The ins and outs of enzyme immobilisation: a Tutorial Review

Great attention is focused on the burgeoning role of biocatalysis in industrial processes.  Enzymes offer a mild, efficient and “green” process that can save money, conserve energy and cut down on waste compared to conventional chemistry.  However, despite their advantages, the implementation of enzymatic processes in industry suffers from a number of limitations.  Enzymes are often unstable to the industrial or storage conditions, and can be difficult to recover and re-use.

Enzyme immobilisation is one way to combat these drawbacks.  In addition to facilitating the storage, recovery and re-use of an enzyme, immobilisation also affords the more convenient handling of the enzyme as well as reducing its toxicity in cases. As part of Chem Soc Rev‘s upcoming ‘Enzyme Immobilisation’ themed issue, Professor Roger A. Sheldon and Dr. Sander van Pelt of Delft University of Technology have produced a Tutorial Review shedding light on the role of this key application in biocatalysis.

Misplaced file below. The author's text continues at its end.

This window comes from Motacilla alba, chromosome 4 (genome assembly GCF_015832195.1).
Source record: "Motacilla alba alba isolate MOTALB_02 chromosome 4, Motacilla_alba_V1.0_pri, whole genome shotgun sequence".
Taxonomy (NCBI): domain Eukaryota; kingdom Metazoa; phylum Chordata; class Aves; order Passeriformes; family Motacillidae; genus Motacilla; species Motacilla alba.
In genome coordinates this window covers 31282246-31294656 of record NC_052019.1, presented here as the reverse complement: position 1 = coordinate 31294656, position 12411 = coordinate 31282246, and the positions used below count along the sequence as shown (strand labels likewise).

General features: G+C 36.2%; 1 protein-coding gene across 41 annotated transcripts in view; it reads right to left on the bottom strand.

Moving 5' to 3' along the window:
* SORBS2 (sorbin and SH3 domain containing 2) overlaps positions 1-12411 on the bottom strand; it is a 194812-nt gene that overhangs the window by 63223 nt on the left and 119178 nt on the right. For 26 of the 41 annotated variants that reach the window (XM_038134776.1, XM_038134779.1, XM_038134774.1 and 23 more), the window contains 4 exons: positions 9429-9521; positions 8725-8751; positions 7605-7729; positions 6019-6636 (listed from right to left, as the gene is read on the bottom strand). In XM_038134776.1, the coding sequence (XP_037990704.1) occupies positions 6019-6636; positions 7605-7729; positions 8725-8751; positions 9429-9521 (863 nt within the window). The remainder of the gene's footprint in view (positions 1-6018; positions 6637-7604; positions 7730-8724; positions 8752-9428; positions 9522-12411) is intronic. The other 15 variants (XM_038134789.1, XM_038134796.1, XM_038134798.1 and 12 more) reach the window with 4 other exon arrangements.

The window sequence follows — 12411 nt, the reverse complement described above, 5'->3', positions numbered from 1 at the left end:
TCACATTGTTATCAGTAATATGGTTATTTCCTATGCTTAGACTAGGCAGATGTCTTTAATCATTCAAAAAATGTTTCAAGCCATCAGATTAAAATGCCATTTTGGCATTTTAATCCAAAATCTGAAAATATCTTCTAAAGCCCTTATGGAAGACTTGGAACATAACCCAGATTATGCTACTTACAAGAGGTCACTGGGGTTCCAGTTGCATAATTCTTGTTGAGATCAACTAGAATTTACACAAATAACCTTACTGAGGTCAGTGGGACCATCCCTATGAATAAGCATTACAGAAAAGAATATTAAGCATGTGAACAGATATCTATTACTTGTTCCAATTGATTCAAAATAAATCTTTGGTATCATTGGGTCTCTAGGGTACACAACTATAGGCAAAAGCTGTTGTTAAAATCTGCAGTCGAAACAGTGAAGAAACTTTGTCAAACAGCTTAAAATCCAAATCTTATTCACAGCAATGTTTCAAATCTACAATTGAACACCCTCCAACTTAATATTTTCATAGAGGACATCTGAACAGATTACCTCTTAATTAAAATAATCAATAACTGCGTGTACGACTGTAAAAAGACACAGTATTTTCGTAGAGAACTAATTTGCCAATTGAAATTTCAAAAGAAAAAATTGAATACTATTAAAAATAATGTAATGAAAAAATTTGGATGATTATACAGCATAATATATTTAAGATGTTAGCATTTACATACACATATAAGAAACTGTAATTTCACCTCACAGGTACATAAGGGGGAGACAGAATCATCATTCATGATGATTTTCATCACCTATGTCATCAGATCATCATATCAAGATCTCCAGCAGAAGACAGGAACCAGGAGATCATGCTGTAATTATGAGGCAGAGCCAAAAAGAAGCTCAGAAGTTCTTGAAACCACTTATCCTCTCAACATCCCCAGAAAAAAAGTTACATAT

Enzyme Immobilization: Why, What and How | Roger A. Sheldon

The Tutorial Review – which is accompanied by additional PDF slides in the electronic supplementary information (ESI) – highlights a number of key learning points, including the advantages and limitations of the various approaches to enzyme immobilisation.  The types of immobilisation are discussed in detail, from binding to a carrier, to entrapment and cross-linking, including cross-linked enzyme aggregates (CLEAs).  Helpfully, Sheldon and von Pelt also clarify immobilisation terminology, which is often confusing and inconsistent.

Given the potential of this technology, especially in the chemical industry, it is essential that we gain more insight into the performance and application of immobilised enzymes.  This Tutorial Review is a step towards that objective and offers an enlightening overview of this fascinating subject.

For more, read this Chemical Society Reviews article today:

Enzyme immobilisation in biocatalysis: why, what and how
Roger A. Sheldon and Sander van Pelt
Chem. Soc. Rev., 2013, Advance Article
DOI:10.1039/C3CS60075K

Ruth Gilligan is a guest web-writer for Chem Soc Rev.  She has recently completed her PhD in the group of Prof. Matthew J. Gaunt at the University of Cambridge, focusing on the development and application of C–H functionalisation methodology.

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